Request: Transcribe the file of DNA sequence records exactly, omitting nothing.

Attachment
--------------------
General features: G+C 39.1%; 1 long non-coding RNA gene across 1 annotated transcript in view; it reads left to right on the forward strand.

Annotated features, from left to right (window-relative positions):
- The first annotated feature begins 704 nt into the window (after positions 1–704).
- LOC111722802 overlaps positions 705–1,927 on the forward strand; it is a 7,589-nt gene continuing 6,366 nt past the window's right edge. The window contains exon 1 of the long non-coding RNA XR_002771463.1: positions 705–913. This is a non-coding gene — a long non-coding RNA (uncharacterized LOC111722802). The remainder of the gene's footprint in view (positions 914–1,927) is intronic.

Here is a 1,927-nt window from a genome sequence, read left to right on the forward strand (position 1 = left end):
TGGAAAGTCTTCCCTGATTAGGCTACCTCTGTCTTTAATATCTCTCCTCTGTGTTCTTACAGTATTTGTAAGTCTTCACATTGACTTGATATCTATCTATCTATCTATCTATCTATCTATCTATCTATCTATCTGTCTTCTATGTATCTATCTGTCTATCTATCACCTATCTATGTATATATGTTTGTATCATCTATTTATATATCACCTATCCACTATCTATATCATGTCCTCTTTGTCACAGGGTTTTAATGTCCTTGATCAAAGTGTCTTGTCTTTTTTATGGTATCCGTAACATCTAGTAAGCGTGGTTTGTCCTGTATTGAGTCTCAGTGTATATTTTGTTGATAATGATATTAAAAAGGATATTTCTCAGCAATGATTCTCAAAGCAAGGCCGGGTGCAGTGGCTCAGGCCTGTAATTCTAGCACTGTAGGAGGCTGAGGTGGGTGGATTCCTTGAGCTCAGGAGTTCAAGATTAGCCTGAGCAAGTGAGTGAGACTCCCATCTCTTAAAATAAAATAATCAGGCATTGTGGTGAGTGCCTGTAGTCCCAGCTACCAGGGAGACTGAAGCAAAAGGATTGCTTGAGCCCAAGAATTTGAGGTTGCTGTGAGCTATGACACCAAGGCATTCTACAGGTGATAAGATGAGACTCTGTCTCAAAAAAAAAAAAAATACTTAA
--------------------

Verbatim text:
General features: G+C 39.1%; 1 long non-coding RNA gene across 1 annotated transcript in view; it reads left to right on the forward strand.

Annotated features, from left to right (window-relative positions):
- The first annotated feature begins 704 nt into the window (after positions 1–704).
- LOC111722802 overlaps positions 705–1,927 on the forward strand; it is a 7,589-nt gene continuing 6,366 nt past the window's right edge. The window contains exon 1 of the long non-coding RNA XR_002771463.1: positions 705–913. This is a non-coding gene — a long non-coding RNA (uncharacterized LOC111722802). The remainder of the gene's footprint in view (positions 914–1,927) is intronic.

Here is a 1,927-nt window from a genome sequence, read left to right on the forward strand (position 1 = left end):
TGGAAAGTCTTCCCTGATTAGGCTACCTCTGTCTTTAATATCTCTCCTCTGTGTTCTTACAGTATTTGTAAGTCTTCACATTGACTTGATATCTATCTATCTATCTATCTATCTATCTATCTATCTATCTATCTGTCTTCTATGTATCTATCTGTCTATCTATCACCTATCTATGTATATATGTTTGTATCATCTATTTATATATCACCTATCCACTATCTATATCATGTCCTCTTTGTCACAGGGTTTTAATGTCCTTGATCAAAGTGTCTTGTCTTTTTTATGGTATCCGTAACATCTAGTAAGCGTGGTTTGTCCTGTATTGAGTCTCAGTGTATATTTTGTTGATAATGATATTAAAAAGGATATTTCTCAGCAATGATTCTCAAAGCAAGGCCGGGTGCAGTGGCTCAGGCCTGTAATTCTAGCACTGTAGGAGGCTGAGGTGGGTGGATTCCTTGAGCTCAGGAGTTCAAGATTAGCCTGAGCAAGTGAGTGAGACTCCCATCTCTTAAAATAAAATAATCAGGCATTGTGGTGAGTGCCTGTAGTCCCAGCTACCAGGGAGACTGAAGCAAAAGGATTGCTTGAGCCCAAGAATTTGAGGTTGCTGTGAGCTATGACACCAAGGCATTCTACAGGTGATAAGATGAGACTCTGTCTCAAAAAAAAAAAAAATACTTAA